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  1. Lamprey à la Bordelaise: A lamprey is a type of eel and is difficult to find in the United States. Unfortunate really because it is quite good. And do not scoff at the idea of eating eel. People eat it all of the time in sushi. If you do get your hands on lamprey, here’s a fun recipe to experiment with: http://www.foodarts.com/recipes/recipes/31114/lamprey-la-bordelaise.

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  1. Beef tongue: I know you are probably thinking, “Hey you said that this would not be gross,” but you see the tongue is not that weird of a food to eat. It is a very interesting food to eat. The tongue is merely a muscle, after all, which is no different than any other muscle we eat. The shape just seems to really throw people off. If you would like to give cooking it a go, try out this recipe: http://allrecipes.com/recipe/236880/slow-cooker-lengua-beef-tongue/.

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  1. Frog legs: I have often heard that frog’s legs tastes just like chicken. I really have to disagree with this statement, because I do not think that they taste much like chicken in any way. I am not exactly sure who said that to begin with. It is the eating the frogs that gave the French the “frog” nickname by the British. I am not sure what inspired them to first decide to gnaw on a frog, but I assume it is more of desperation than desire. You can purchase frog legs from your local butcher. Here’s a recipe if you would like to try it yourself: http://www.food.com/recipe/simple-sauteed-frogs-legs-40405.

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  1. Lapin: I think that eating rabbit meat is much less taboo than it used to be, but it is still interesting nonetheless. My host family would slaughter their own rabbits, so there were often rabbit corpses in our refrigerator. I do not recommend purchasing rabbit with the head still on. Here is a recipe for you to try out: http://cooking.nytimes.com/recipes/3727-lapin-a-la-bourguignonne-rabbit-with-red-wine-sauce.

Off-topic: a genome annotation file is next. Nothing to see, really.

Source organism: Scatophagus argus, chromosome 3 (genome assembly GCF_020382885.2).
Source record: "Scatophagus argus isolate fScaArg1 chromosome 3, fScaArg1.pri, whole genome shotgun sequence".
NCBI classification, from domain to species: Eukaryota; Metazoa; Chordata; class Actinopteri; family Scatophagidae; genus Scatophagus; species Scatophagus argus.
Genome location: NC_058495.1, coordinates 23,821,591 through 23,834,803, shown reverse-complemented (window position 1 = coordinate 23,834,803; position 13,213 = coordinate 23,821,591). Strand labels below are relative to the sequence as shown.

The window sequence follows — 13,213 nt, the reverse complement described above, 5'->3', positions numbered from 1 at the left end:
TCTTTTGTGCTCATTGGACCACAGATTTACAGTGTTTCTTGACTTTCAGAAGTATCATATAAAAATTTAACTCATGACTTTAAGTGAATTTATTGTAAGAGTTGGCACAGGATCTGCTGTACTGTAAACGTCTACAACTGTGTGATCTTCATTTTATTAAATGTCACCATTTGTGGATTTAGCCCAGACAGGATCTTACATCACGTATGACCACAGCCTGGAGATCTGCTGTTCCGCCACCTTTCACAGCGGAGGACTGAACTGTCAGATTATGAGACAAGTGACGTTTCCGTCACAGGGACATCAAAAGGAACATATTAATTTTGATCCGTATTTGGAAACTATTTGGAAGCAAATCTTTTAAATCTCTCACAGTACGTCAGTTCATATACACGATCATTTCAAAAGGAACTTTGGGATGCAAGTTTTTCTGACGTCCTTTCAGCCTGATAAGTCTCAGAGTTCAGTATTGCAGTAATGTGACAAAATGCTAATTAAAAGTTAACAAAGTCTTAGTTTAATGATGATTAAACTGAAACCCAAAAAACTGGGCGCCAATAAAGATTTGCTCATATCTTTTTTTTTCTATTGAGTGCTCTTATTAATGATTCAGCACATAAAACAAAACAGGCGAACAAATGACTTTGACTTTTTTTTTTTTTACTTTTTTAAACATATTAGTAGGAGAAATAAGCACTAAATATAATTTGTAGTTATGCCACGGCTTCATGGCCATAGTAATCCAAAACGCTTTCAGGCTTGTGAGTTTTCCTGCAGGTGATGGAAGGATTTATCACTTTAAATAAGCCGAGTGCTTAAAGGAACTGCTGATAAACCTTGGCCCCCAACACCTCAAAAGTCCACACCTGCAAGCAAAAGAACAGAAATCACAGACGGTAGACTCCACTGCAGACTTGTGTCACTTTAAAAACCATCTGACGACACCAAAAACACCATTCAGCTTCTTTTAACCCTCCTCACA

2. Tetines: Ok maybe this one is a little bit on the gross side of things. The cow udder is also a piece of the cow that the French simply will not let go to waste. But really, the worst is just envisioning chewing on a cow’s udder. If you can get beyond the idea of what it really is, you should be able to eat it without too much worry. Here’s a recipe if you find udder from your local butcher: http://www.food.com/recipe/roasted-cow-udder-300277.
  3. Tripe: Also a little gross is the tripe. The tripe consist of the animal’s stomach and intestines. That is a hard one for me to get over, and again is demonstrating how the French waste nothing when it comes to their meat. I have not brought myself to try it out, but I do know that the people I have heard discuss it say that it truly is delicious when done well and is very high in protein. Here’s a recipe here: http://www.seriouseats.com/recipes/2011/04/deep-fried-tripe-recipe-how-to-fry-tripe.html.

 

  1. Pigeon: If you think about how many pigeons are always wandering around the streets of all of the major cities in the world, imagine if we perceived the pigeon as a meal. Sure the meat is not exactly substantial, but why should we not eat it? Pigeon meat is actually very similar to that of quail and something you should not scoff at before trying it. Here’s a recipe to consider working on: http://honest-food.net/2014/12/22/roast-pigeon-recipe/.

 

Strangest French Foods

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As is true when you visit any foreign country, when visiting France, you are going to be exposed to food that you have never seen before. This does not mean the food in France is any better or worse than food anywhere else, but it does mean that you may see something new. You could hate it, but maybe you will discover that you have a palate for something different you had never expected before.